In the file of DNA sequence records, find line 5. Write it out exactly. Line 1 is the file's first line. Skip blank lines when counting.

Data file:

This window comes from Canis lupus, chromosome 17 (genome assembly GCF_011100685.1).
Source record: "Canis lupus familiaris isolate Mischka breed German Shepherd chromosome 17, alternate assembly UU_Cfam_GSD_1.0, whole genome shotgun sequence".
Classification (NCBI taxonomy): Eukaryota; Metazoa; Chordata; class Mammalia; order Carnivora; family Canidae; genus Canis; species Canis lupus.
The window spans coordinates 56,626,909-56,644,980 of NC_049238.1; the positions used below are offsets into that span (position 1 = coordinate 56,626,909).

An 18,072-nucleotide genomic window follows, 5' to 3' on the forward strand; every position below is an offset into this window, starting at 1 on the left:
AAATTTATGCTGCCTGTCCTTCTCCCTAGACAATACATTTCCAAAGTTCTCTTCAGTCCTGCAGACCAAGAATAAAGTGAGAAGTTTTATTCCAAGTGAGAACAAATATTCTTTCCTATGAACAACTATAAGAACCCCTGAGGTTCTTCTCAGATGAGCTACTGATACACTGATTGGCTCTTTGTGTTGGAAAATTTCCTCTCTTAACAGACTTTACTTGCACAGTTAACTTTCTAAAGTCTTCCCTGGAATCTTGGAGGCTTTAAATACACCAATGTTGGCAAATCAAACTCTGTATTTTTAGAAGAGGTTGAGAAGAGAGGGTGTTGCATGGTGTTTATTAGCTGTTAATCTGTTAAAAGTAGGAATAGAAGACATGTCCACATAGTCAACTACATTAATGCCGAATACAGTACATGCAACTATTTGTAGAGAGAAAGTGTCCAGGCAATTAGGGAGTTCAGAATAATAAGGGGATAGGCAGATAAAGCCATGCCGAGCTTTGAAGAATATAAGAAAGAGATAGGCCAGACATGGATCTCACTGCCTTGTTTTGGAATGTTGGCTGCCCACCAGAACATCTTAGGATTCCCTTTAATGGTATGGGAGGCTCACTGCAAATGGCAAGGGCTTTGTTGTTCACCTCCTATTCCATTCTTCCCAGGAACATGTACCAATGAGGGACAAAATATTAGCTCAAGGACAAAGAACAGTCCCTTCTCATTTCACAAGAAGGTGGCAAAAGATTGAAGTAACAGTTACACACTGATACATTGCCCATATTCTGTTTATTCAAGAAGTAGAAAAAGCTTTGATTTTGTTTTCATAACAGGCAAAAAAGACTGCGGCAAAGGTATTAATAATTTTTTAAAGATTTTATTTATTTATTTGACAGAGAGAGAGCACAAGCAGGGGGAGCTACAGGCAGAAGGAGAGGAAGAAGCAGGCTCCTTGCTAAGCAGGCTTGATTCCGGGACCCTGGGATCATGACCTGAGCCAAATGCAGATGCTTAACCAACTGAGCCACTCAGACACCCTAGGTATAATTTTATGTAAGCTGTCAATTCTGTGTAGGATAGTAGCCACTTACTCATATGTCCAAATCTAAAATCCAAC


An 18,072-nucleotide genomic window follows, 5' to 3' on the forward strand; every position below is an offset into this window, starting at 1 on the left: